Document Type



Master of Arts



Date of Defense


Graduate Advisor

John Brunero


Anna Alexandrova

Eric Wiland


The problem of moral luck arises out of a tension between our intuitions and our everyday practices. Many of us share the intuition that morality is immune to luck. However, there are many cases in which we seem to rightly blame one person more than another even though the only relevant difference between the two is due to factors beyond their control. Most philosophers who have written about moral luck fall into one of two categories: those who affirm moral luck and those who affirm the control principle. Those who affirm the existence of moral luck generally believe that an agent can deserve moral praise or blame for things which depend in large part on factors beyond her control. Their opposition, those who affirm the control principle, generally believe that agents are only morally blameworthy or praiseworthy for what is under their control. Many of the articles written on moral luck aim to demonstrate the incoherence of one of the two views. The aim of this paper is to defend the control principle against some of the strongest attacks levied against it. It is my hope that by defending the control principle against the strongest opposition it will become clear that despite appearances, there is no such thing as moral luck.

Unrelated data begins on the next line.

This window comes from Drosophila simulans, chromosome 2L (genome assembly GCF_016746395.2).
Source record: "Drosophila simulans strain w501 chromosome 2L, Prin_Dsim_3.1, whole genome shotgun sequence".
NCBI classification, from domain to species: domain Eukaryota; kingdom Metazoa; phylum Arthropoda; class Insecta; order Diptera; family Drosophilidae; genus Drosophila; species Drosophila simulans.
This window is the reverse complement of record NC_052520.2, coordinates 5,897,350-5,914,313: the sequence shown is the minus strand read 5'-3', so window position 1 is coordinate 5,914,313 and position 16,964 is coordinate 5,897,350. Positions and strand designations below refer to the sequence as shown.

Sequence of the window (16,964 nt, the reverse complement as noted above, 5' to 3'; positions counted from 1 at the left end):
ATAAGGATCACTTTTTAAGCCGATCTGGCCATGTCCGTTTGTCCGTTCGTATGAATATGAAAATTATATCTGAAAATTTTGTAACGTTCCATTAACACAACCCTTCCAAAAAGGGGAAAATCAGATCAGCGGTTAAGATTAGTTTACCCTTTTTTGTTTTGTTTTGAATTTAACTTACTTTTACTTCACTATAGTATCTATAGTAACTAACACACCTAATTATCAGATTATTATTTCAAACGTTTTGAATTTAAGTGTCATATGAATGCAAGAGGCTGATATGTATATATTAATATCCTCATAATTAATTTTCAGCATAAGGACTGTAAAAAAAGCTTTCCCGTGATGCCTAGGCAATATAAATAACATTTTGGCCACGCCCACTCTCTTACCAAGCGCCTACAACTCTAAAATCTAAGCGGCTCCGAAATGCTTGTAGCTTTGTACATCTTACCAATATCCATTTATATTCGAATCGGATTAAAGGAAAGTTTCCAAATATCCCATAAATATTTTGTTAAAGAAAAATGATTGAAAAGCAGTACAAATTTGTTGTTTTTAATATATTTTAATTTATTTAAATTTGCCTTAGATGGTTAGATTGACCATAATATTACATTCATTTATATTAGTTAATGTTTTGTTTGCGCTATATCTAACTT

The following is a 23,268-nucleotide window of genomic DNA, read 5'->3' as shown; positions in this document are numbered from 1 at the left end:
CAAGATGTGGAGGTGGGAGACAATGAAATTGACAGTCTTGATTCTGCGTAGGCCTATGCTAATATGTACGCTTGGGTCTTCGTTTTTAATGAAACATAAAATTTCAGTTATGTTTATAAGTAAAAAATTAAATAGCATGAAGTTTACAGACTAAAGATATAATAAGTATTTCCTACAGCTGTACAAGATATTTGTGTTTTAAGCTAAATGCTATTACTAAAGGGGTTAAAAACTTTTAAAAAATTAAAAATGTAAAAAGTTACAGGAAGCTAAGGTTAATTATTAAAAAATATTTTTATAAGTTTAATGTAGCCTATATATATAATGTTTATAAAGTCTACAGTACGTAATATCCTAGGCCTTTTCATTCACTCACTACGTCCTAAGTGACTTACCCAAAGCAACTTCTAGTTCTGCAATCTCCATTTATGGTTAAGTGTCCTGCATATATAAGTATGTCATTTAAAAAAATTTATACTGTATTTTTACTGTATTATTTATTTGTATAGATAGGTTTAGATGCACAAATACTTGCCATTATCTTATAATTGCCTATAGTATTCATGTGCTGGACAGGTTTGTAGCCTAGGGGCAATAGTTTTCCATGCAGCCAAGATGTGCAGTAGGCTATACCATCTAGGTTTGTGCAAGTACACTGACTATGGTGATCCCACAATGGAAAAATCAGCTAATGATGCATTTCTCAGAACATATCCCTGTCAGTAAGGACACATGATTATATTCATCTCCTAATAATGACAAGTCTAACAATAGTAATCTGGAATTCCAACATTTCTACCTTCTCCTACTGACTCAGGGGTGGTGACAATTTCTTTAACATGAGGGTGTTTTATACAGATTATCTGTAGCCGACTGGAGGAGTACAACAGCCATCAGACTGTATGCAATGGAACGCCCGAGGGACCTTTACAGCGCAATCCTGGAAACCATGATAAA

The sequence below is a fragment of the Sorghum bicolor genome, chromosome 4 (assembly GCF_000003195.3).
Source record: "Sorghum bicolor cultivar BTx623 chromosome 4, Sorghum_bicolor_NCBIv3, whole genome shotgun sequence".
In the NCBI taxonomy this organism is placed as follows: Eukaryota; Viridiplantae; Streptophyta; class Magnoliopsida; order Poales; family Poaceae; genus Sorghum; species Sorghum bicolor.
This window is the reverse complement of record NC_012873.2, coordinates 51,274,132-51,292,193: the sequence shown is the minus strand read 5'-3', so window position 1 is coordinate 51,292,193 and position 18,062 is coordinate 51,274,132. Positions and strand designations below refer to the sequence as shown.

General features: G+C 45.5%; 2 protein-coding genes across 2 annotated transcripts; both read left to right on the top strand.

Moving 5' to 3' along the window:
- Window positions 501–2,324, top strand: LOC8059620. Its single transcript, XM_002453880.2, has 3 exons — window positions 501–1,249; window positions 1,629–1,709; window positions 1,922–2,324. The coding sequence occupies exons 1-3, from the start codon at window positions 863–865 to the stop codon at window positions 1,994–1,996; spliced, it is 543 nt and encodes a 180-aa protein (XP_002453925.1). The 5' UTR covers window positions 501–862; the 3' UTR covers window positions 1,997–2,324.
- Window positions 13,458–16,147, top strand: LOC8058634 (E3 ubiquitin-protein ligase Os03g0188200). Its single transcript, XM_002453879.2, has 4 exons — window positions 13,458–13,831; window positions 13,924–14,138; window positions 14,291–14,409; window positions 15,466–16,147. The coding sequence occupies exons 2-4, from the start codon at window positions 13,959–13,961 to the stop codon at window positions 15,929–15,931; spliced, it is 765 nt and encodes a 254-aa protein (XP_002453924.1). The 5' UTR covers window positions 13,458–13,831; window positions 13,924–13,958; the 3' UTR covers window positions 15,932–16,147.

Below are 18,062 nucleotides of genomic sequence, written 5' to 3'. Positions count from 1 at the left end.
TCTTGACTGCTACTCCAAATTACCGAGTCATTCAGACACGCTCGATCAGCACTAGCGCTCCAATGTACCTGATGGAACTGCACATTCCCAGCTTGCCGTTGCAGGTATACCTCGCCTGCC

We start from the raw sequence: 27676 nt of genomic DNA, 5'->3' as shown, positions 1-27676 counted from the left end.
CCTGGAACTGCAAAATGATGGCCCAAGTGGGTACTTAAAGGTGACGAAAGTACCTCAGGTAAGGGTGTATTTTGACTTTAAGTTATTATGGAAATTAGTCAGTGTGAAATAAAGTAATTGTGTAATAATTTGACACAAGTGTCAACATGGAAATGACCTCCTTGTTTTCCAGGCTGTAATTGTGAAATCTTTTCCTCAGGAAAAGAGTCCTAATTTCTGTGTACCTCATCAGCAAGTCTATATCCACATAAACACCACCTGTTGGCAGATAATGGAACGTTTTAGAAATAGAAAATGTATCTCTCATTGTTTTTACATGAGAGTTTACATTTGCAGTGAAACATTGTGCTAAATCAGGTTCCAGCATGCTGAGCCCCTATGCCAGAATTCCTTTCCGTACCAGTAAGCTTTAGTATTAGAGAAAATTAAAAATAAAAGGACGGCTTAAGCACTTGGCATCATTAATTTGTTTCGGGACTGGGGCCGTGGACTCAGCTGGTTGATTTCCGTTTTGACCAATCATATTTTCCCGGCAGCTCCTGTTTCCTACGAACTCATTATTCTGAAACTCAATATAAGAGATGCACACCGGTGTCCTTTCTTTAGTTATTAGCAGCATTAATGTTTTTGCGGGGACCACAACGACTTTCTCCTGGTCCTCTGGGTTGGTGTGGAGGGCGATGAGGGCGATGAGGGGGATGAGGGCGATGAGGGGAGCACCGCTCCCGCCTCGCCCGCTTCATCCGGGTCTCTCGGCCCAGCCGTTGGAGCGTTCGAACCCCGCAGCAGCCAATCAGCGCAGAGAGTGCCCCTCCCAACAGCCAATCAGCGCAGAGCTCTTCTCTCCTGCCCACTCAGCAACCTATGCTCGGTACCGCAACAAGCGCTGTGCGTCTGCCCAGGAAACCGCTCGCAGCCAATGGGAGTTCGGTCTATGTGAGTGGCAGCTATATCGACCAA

OCLC Number